Click for a KHTS’ exclusive interview with a Santa Clarita man near the finish line when the bombs went off.
Authorities are still investigating the two explosions that killed two people and injured close to 50 at the Boston Marathon on Monday.
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Zack Totten, a Santa Clarita Valley resident and pastor of Connections at The Sanctuary Church in Canyon Country, was in Boston participating in the race and crossed the finish line approximately 15 minutes before the explosions.
“I was making my way through the finish chute, where you get medals and get your clothing and was trying to get to my wife and heard the explosions,” he said. “I wasn’t sure what it was. My wife was convinced it was a bomb, and she was correct.”
“When the bombs went off, it was chaos,” Totten added. “Many many just freaking out, understandably so.”
As they were making their way out of the area, Totten and his wife saw at least 24 ambulances and emergency response vehicles going toward the site of the explosion.
“(We) were just a block away, sitting for probably the next 45 minutes…in communication with family and friends, letting them know we’re okay.”
Eventually, officials began shutting down the entire area, and they brought in what Totten described as state troopers. He and his wife were asked them to leave the restaurant where they had been waiting.
Initially Totten had trouble getting his phone to work and thought they might be shutting down phone service because of reports that a cell phone had been used to detonate the bombs. Currently that report is unconfirmed.
“It’s tragic, obviously, something like this,” he said, “…the bombs being planted, from what I understand, right by the finish line.”
At least twelve athletes from the Santa Clarita Valley were participating in the race:
- Gerald Jones, Canyon County
- Zack Totten, Canyon Country
- Elaine Woodward, Canyon County
- Hoshang Dubash, Valencia
- Angela Reynolds, Valencia
- Steven Loy, Valencia
- Mara Stegemann, Valencia
- Dennis Lebman, Saugus
- David Weary, Acton
- Jodi Broz, Stevenson Ranch
- Wayne Lee, Stevenson Ranch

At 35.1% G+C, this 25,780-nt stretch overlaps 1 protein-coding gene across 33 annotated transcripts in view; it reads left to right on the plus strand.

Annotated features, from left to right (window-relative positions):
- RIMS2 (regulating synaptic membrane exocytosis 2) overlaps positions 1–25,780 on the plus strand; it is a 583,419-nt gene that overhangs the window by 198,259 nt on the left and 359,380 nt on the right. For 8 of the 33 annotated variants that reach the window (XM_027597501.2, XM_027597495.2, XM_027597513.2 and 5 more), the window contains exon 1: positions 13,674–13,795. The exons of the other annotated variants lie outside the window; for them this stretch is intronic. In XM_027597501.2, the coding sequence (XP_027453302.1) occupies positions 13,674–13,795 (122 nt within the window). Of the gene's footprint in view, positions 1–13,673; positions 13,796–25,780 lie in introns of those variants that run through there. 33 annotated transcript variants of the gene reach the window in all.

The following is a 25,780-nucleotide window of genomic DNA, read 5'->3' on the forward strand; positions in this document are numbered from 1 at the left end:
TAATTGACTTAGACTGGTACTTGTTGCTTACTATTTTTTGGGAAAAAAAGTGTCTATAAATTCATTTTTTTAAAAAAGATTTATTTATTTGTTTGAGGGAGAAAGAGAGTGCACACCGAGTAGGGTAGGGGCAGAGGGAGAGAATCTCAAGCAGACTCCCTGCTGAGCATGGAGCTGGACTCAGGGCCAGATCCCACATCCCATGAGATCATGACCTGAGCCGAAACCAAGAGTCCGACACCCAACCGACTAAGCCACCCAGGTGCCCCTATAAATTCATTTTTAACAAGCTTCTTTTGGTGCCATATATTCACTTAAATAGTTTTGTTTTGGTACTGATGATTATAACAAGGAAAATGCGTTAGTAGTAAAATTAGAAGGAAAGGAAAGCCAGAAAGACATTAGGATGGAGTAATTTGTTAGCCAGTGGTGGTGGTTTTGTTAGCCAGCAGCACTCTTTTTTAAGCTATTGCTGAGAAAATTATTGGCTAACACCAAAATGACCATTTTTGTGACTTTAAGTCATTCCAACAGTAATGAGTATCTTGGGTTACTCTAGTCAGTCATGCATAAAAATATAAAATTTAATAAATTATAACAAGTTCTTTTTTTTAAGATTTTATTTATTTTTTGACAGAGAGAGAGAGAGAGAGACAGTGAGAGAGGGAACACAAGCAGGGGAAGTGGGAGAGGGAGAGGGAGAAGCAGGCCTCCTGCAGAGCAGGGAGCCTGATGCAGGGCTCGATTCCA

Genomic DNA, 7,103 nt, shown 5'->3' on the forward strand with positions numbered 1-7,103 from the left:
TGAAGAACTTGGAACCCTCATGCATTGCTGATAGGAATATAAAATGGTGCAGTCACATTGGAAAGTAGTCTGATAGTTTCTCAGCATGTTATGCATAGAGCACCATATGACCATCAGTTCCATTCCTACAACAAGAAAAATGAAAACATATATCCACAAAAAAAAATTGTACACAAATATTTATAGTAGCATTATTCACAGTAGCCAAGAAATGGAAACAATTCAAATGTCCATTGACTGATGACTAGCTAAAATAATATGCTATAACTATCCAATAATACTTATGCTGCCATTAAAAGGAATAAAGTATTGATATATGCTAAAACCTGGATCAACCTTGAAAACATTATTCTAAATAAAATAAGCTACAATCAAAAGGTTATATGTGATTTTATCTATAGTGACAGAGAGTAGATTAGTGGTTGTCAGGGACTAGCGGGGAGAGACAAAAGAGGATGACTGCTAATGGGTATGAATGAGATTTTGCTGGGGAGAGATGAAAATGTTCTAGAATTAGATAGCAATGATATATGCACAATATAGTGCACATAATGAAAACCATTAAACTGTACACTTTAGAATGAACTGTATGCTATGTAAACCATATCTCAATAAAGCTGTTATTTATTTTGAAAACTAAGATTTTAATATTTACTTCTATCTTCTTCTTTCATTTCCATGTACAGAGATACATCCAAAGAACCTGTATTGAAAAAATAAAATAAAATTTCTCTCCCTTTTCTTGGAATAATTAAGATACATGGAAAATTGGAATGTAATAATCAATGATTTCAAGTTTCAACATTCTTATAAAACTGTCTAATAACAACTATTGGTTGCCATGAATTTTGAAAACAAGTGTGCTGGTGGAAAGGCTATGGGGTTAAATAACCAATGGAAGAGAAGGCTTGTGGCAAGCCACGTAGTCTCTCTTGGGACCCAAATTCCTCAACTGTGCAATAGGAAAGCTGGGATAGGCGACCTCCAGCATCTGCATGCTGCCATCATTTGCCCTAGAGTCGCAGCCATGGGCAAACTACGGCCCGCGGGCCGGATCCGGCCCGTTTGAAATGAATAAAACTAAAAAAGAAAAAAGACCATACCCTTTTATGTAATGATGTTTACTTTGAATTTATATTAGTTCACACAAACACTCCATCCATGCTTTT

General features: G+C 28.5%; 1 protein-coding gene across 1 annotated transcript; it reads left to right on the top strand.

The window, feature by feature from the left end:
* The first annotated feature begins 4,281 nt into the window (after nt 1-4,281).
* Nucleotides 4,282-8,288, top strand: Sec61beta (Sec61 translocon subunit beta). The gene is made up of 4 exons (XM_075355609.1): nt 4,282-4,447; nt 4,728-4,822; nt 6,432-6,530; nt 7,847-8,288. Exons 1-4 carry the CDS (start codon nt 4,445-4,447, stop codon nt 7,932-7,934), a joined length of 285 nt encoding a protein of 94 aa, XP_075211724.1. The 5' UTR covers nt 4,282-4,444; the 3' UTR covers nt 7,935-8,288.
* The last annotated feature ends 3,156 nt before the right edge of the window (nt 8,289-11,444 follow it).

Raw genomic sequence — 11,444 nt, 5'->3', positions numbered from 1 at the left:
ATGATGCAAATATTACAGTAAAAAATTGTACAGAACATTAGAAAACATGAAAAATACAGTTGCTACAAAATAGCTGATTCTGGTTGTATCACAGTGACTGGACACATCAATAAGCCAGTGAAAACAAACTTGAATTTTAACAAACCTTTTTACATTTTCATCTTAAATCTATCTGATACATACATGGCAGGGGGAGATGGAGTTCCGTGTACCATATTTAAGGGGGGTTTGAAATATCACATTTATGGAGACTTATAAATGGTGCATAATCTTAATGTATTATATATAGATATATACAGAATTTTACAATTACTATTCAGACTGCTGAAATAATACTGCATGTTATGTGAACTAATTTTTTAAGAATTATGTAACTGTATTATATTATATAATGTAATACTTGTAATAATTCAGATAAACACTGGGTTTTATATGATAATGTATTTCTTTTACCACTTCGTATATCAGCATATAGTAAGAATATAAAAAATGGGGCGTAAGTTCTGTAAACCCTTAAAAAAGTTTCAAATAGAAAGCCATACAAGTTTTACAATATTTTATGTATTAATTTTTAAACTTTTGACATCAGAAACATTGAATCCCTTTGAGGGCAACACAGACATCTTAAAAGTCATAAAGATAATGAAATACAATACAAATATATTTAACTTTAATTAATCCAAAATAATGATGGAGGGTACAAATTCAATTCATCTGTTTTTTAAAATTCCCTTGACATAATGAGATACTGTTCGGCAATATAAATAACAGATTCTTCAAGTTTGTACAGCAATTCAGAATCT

- Jana Whatley, Agua Dulce
Video from the finish line showed screams and an enormous cloud of white smoke, and about 20 seconds between the blasts. The Associated Press reported that bloody spectators were being carried to a medical tent that had been set up to care for tired runners.
The race began at 10 a.m., and the explosions were reported just before 3 p.m. The winners had long ago completed the race, but the explosions came as masses of other runners were approaching the finish.
Will Ritter, the spokesman for Massachusetts Senate candidate Gabriel Gomez, told NBC News that he heard what sounded like two explosions and saw smoke rising near the Boston Public Library. He said that he saw three fire engines and police running to the site.
“We heard two really large explosions in rapid succession, about a second apart from each other,” Ritter said. “Everybody kind of ducked and hit the ground.”
The AP reported that runners and race organizers were crying as they fled the scene. Runners who were still on the 26.2-mile course were being stopped and directed elsewhere, the Massachusetts Emergency Management Agency said. The agency suggested that people trying to reach loved ones use text messaging because of crowded phone lines.
Federal authorities told NBC News that they had no immediate information. In New York, a spokesman told Reuters that police were deploying counterterrorism vehicles around landmarks, including prominent hotels.
Allison Pari of KHTS AM-1220 and Tracy Connor of NBC News contributed to this report. Photos courtesy of NBC News.
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